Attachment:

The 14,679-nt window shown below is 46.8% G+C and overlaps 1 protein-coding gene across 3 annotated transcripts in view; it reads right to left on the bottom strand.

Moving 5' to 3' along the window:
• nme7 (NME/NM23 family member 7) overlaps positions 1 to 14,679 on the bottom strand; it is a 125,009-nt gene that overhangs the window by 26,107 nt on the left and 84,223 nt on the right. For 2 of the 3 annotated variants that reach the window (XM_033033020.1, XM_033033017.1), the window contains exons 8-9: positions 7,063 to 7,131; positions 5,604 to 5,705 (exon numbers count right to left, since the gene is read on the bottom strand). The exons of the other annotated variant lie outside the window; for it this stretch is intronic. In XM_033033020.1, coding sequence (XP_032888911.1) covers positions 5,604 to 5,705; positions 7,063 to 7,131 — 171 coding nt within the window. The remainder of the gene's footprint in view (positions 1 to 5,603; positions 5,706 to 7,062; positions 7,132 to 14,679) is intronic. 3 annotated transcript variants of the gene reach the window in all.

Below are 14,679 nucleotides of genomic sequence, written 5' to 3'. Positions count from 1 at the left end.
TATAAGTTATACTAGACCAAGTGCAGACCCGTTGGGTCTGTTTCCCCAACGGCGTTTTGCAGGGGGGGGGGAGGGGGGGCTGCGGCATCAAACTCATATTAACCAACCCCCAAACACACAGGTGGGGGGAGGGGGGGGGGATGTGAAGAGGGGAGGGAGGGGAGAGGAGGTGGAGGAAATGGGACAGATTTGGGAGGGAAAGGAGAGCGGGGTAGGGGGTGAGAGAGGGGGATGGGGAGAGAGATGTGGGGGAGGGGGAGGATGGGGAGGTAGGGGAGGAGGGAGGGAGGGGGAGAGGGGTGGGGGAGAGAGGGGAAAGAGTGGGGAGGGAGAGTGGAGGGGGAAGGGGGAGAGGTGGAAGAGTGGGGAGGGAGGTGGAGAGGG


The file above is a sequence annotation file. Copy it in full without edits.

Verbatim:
The 14,679-nt window shown below is 46.8% G+C and overlaps 1 protein-coding gene across 3 annotated transcripts in view; it reads right to left on the bottom strand.

Moving 5' to 3' along the window:
• nme7 (NME/NM23 family member 7) overlaps positions 1 to 14,679 on the bottom strand; it is a 125,009-nt gene that overhangs the window by 26,107 nt on the left and 84,223 nt on the right. For 2 of the 3 annotated variants that reach the window (XM_033033020.1, XM_033033017.1), the window contains exons 8-9: positions 7,063 to 7,131; positions 5,604 to 5,705 (exon numbers count right to left, since the gene is read on the bottom strand). The exons of the other annotated variant lie outside the window; for it this stretch is intronic. In XM_033033020.1, coding sequence (XP_032888911.1) covers positions 5,604 to 5,705; positions 7,063 to 7,131 — 171 coding nt within the window. The remainder of the gene's footprint in view (positions 1 to 5,603; positions 5,706 to 7,062; positions 7,132 to 14,679) is intronic. 3 annotated transcript variants of the gene reach the window in all.

Below are 14,679 nucleotides of genomic sequence, written 5' to 3'. Positions count from 1 at the left end.
TATAAGTTATACTAGACCAAGTGCAGACCCGTTGGGTCTGTTTCCCCAACGGCGTTTTGCAGGGGGGGGGGAGGGGGGGCTGCGGCATCAAACTCATATTAACCAACCCCCAAACACACAGGTGGGGGGAGGGGGGGGGGATGTGAAGAGGGGAGGGAGGGGAGAGGAGGTGGAGGAAATGGGACAGATTTGGGAGGGAAAGGAGAGCGGGGTAGGGGGTGAGAGAGGGGGATGGGGAGAGAGATGTGGGGGAGGGGGAGGATGGGGAGGTAGGGGAGGAGGGAGGGAGGGGGAGAGGGGTGGGGGAGAGAGGGGAAAGAGTGGGGAGGGAGAGTGGAGGGGGAAGGGGGAGAGGTGGAAGAGTGGGGAGGGAGGTGGAGAGGG